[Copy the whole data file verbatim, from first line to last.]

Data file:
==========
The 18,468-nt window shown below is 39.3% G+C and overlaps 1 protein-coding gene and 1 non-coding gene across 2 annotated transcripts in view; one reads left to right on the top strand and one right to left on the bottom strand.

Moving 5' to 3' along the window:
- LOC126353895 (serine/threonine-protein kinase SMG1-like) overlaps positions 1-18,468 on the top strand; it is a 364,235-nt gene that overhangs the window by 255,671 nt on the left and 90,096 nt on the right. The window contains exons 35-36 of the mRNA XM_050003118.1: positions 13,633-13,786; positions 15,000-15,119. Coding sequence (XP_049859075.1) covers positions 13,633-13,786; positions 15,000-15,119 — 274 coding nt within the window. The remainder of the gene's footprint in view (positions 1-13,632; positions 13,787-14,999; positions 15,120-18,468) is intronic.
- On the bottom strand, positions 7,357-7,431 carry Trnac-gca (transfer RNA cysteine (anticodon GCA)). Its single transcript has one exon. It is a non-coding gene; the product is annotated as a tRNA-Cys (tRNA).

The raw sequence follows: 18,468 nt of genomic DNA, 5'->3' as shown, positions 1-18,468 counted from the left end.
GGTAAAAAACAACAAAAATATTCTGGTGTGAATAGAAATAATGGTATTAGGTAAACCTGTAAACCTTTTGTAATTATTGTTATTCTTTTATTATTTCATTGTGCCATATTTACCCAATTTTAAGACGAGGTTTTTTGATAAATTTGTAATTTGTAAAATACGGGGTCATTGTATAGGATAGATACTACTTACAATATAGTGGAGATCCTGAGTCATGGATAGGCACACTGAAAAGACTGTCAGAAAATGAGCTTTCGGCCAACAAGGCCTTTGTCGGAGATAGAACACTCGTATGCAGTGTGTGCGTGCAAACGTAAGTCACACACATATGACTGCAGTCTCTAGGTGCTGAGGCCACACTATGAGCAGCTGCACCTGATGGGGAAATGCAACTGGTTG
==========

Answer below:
The 18,468-nt window shown below is 39.3% G+C and overlaps 1 protein-coding gene and 1 non-coding gene across 2 annotated transcripts in view; one reads left to right on the top strand and one right to left on the bottom strand.

Moving 5' to 3' along the window:
- LOC126353895 (serine/threonine-protein kinase SMG1-like) overlaps positions 1-18,468 on the top strand; it is a 364,235-nt gene that overhangs the window by 255,671 nt on the left and 90,096 nt on the right. The window contains exons 35-36 of the mRNA XM_050003118.1: positions 13,633-13,786; positions 15,000-15,119. Coding sequence (XP_049859075.1) covers positions 13,633-13,786; positions 15,000-15,119 — 274 coding nt within the window. The remainder of the gene's footprint in view (positions 1-13,632; positions 13,787-14,999; positions 15,120-18,468) is intronic.
- On the bottom strand, positions 7,357-7,431 carry Trnac-gca (transfer RNA cysteine (anticodon GCA)). Its single transcript has one exon. It is a non-coding gene; the product is annotated as a tRNA-Cys (tRNA).

The raw sequence follows: 18,468 nt of genomic DNA, 5'->3' as shown, positions 1-18,468 counted from the left end.
GGTAAAAAACAACAAAAATATTCTGGTGTGAATAGAAATAATGGTATTAGGTAAACCTGTAAACCTTTTGTAATTATTGTTATTCTTTTATTATTTCATTGTGCCATATTTACCCAATTTTAAGACGAGGTTTTTTGATAAATTTGTAATTTGTAAAATACGGGGTCATTGTATAGGATAGATACTACTTACAATATAGTGGAGATCCTGAGTCATGGATAGGCACACTGAAAAGACTGTCAGAAAATGAGCTTTCGGCCAACAAGGCCTTTGTCGGAGATAGAACACTCGTATGCAGTGTGTGCGTGCAAACGTAAGTCACACACATATGACTGCAGTCTCTAGGTGCTGAGGCCACACTATGAGCAGCTGCACCTGATGGGGAAATGCAACTGGTTG